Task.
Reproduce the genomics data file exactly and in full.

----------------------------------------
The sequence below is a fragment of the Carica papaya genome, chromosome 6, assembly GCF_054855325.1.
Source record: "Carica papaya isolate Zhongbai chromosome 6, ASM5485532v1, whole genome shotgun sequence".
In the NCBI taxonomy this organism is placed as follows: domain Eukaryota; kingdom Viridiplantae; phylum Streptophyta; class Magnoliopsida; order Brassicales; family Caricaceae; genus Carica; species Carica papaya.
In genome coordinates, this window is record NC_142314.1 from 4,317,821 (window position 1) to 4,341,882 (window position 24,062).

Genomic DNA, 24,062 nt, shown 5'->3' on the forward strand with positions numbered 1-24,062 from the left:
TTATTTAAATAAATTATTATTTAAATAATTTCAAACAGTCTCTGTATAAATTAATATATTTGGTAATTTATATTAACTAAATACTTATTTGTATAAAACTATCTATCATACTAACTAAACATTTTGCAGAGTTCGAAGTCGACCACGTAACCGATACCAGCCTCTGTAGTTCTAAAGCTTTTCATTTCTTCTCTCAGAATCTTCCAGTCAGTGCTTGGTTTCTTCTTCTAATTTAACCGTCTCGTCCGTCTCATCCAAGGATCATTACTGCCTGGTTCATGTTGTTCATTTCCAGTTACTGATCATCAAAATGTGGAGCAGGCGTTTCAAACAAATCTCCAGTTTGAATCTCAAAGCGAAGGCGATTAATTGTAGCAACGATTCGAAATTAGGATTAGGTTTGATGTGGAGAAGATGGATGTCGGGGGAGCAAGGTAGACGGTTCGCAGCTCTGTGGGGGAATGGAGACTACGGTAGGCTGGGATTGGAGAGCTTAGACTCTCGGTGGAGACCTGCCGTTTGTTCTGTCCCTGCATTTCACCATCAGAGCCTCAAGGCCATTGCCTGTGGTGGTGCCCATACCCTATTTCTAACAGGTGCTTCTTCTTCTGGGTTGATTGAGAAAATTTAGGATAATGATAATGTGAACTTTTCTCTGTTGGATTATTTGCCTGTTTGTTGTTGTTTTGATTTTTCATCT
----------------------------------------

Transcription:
The sequence below is a fragment of the Carica papaya genome, chromosome 6, assembly GCF_054855325.1.
Source record: "Carica papaya isolate Zhongbai chromosome 6, ASM5485532v1, whole genome shotgun sequence".
In the NCBI taxonomy this organism is placed as follows: domain Eukaryota; kingdom Viridiplantae; phylum Streptophyta; class Magnoliopsida; order Brassicales; family Caricaceae; genus Carica; species Carica papaya.
In genome coordinates, this window is record NC_142314.1 from 4,317,821 (window position 1) to 4,341,882 (window position 24,062).

Genomic DNA, 24,062 nt, shown 5'->3' on the forward strand with positions numbered 1-24,062 from the left:
TTATTTAAATAAATTATTATTTAAATAATTTCAAACAGTCTCTGTATAAATTAATATATTTGGTAATTTATATTAACTAAATACTTATTTGTATAAAACTATCTATCATACTAACTAAACATTTTGCAGAGTTCGAAGTCGACCACGTAACCGATACCAGCCTCTGTAGTTCTAAAGCTTTTCATTTCTTCTCTCAGAATCTTCCAGTCAGTGCTTGGTTTCTTCTTCTAATTTAACCGTCTCGTCCGTCTCATCCAAGGATCATTACTGCCTGGTTCATGTTGTTCATTTCCAGTTACTGATCATCAAAATGTGGAGCAGGCGTTTCAAACAAATCTCCAGTTTGAATCTCAAAGCGAAGGCGATTAATTGTAGCAACGATTCGAAATTAGGATTAGGTTTGATGTGGAGAAGATGGATGTCGGGGGAGCAAGGTAGACGGTTCGCAGCTCTGTGGGGGAATGGAGACTACGGTAGGCTGGGATTGGAGAGCTTAGACTCTCGGTGGAGACCTGCCGTTTGTTCTGTCCCTGCATTTCACCATCAGAGCCTCAAGGCCATTGCCTGTGGTGGTGCCCATACCCTATTTCTAACAGGTGCTTCTTCTTCTGGGTTGATTGAGAAAATTTAGGATAATGATAATGTGAACTTTTCTCTGTTGGATTATTTGCCTGTTTGTTGTTGTTTTGATTTTTCATCT